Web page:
Adam Liptak, Supreme Court correspondent for The New York Times, describes the first day of hearings in the controversial Supreme Court case between the Westboro Baptist Church and a man who is suing them for protesting outside his son's military funeral in 2006.
It wasn’t that long ago that presidential candidate Barack Obama could command rapt crowds chanting his campaign motto of hope, change and rejuvenation for a nation seemingly in dire straits. But these days, President Obama has a harder time commanding that kind of grassroots support.
Swimming is one way to beat the heat – but it can be dangerous for those who don't have a basic knowledge of how to handle themselves in the water. Olympic swimmer Cullen Jones knows this all too well: When he was five years old he almost drowned at an amusement park. This summer the gold medalist has been traveling around the country with the USA Swimming Foundation in a six-city tour called "Make a Splash with Cullen Jones." At each stop Jones meets with community leaders and teaches basic water safety to parents and children.
The poor economy means it's a good time to buy a house, but it also means that fewer people can actually afford this kind of investment. Yesterday, Takeaway contributor, Beth Kobliner outlined the pros and cons of house ownership in a shaky economy, and listeners responded.
Payam from Providence, Rhode Island wrote on our website:
"People shouldn't be lulled into a false sense of security, thinking that because a mortgage may be cheaper than rent that they can afford to buy a house. Renting is easier until you are financially set. Recession or not."
Yesterday New York City's Landmarks Preservation Committee effectively greenlighted the proposed Muslim Center two blocks from Ground Zero by unanimously voting not to give historic protection to the existing building on the center's proposed building site. Takeaway listeners on both sides of the issue responded to the building of the Cordoba Center in downtown Manhattan.
Steve King reached us via email:
"If we really want to strike a blow against al-Qaida, we should embrace moderate muslims even near the 'hallowed ground' spoken about in the show. Christians and Jews and folks of other faiths could walk over at lunchtime and shake some hands. Take that, Bin Laden!"
Yesterday the Utah Supreme Court overturned the conviction of polygamist sect leader Warren Jeffs on two counts of 'rape as accomplice' because of faulty juror instructions. The leader of the Fundamentalist Church of Jesus Christ of Latter Day Saints was convicted in 2007 for marrying 14-year-old Elissa Walls to her 19-year-old cousin, Allen Steed.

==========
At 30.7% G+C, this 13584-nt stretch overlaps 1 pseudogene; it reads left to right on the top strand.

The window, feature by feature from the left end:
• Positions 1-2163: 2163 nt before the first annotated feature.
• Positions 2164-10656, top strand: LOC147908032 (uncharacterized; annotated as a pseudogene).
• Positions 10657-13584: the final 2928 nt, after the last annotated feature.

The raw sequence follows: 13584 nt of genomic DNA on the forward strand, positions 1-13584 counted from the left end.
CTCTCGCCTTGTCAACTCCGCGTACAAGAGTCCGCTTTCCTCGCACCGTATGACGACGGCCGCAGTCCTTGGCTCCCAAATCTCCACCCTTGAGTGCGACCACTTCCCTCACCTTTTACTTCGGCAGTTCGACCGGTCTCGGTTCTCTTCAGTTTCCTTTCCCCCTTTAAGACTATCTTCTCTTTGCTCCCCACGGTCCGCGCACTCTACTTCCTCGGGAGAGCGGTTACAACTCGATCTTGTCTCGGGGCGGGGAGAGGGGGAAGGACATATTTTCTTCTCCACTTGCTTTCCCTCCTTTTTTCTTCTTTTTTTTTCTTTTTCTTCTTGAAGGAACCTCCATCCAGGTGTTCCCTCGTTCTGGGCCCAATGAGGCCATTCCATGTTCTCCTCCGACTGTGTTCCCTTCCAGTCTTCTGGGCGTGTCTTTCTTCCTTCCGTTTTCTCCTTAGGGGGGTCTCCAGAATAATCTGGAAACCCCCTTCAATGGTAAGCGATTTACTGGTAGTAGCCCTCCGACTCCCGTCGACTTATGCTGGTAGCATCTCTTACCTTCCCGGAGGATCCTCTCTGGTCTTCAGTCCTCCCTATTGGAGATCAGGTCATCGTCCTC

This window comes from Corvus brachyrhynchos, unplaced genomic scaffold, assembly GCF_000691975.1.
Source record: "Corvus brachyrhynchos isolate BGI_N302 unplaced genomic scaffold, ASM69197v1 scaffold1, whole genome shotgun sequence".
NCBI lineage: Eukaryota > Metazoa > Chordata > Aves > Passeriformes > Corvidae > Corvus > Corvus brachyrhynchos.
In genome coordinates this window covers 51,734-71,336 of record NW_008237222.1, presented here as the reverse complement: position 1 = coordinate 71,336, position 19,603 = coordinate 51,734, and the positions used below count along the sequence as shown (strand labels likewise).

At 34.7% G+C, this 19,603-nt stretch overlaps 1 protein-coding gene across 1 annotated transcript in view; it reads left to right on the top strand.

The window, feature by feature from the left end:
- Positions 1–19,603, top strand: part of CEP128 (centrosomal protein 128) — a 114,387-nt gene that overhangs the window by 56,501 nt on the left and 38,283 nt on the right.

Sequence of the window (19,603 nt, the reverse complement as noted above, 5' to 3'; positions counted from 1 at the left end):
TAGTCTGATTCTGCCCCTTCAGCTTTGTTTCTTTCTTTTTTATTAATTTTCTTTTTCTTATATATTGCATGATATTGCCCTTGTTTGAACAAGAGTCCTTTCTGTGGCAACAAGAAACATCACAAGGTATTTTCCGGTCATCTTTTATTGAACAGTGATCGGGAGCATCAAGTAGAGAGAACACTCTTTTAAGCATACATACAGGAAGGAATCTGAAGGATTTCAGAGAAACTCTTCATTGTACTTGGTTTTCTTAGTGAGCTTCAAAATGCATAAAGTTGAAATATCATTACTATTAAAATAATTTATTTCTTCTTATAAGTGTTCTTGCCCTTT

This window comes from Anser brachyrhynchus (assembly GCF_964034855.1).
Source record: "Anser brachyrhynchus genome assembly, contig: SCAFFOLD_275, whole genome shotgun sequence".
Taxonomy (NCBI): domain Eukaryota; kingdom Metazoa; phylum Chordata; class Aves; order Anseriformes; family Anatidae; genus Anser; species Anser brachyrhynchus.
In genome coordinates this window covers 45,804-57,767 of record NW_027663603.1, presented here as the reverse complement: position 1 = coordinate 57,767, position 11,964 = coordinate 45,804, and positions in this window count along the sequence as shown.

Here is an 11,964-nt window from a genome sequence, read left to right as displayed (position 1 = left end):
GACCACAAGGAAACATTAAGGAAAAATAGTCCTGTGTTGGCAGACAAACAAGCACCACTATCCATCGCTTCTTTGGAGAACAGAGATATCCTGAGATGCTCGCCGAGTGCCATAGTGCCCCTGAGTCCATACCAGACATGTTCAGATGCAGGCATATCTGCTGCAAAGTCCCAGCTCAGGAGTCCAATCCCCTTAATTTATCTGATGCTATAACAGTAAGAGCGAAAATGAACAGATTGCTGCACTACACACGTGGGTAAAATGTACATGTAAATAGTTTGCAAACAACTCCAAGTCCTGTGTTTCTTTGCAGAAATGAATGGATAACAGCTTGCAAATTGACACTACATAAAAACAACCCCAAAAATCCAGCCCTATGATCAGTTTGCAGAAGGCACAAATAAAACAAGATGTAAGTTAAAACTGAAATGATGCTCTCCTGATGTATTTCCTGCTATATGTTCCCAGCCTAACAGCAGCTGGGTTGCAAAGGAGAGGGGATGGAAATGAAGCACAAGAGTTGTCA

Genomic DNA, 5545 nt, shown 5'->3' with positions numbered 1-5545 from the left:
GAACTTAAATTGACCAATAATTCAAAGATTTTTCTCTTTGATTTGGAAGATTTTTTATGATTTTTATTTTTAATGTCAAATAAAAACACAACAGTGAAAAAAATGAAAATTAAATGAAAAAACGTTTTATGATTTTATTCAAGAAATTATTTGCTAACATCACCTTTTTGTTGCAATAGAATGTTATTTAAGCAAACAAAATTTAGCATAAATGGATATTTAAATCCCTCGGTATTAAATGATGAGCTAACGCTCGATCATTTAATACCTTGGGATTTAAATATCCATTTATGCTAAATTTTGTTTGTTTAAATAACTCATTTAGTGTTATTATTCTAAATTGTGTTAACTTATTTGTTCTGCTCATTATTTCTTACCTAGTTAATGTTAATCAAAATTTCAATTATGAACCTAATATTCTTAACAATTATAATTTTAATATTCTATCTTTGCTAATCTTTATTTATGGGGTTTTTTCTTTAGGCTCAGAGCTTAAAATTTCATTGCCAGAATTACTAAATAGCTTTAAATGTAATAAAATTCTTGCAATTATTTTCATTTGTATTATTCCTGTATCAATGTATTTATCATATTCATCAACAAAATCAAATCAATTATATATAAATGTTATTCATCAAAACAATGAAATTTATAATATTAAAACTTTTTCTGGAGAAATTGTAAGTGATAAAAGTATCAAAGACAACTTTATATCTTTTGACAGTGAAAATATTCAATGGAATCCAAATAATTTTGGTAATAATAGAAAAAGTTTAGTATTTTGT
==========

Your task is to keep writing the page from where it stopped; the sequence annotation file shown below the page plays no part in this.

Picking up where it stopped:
Yesterday, British Prime Minister David Cameron met with President Obama in the White House for the first time since taking office in May. The leaders discussed the war in Afghanistan and the global economy. But in the news conference after the meeting, the issue of BP and its role in the release of the Lockerbie bomber last year dominated the discussion.
Abdelbaset al-Megrahi was sentenced to life in prison for planning the bombing of Pan Am Flight 103 in 1988, which killed 270 people. The Scottish government released Megrahi last August on compassionate terms after a doctor diagnosed him with terminal prostate cancer, saying he had only three months to live.
On Monday, we heard the case that a one-child family is the best decision in these tough economic times. But our listeners shared personal accounts from every side of this complex issue. Some of you sang the praises of your larger families, while others gave reasons of natural resources and money to argue that family size should be limited.
Seth from Hoboken called in to say:
I am an only child and I think it's a great thing for parents to decide to have only one kid, because right now we've got too many people with not enough food and not enough water and too many people using oil. So if every two people makes one person, the world will just have less people and there'll be more resources to go around.
Today, music fans around the world remember the work of Gustav Mahler, who would be 150 years old today. Ljubljana, Slovenia kicks off "Mahler Year," a year dedicated to the artist who lived and worked in the city from 1881-1882; and musicians in New York plan to kick off the NYC Summer Mahler Project. Not bad for a man who, in his lifetime, received little recognition for his 11 symphonies.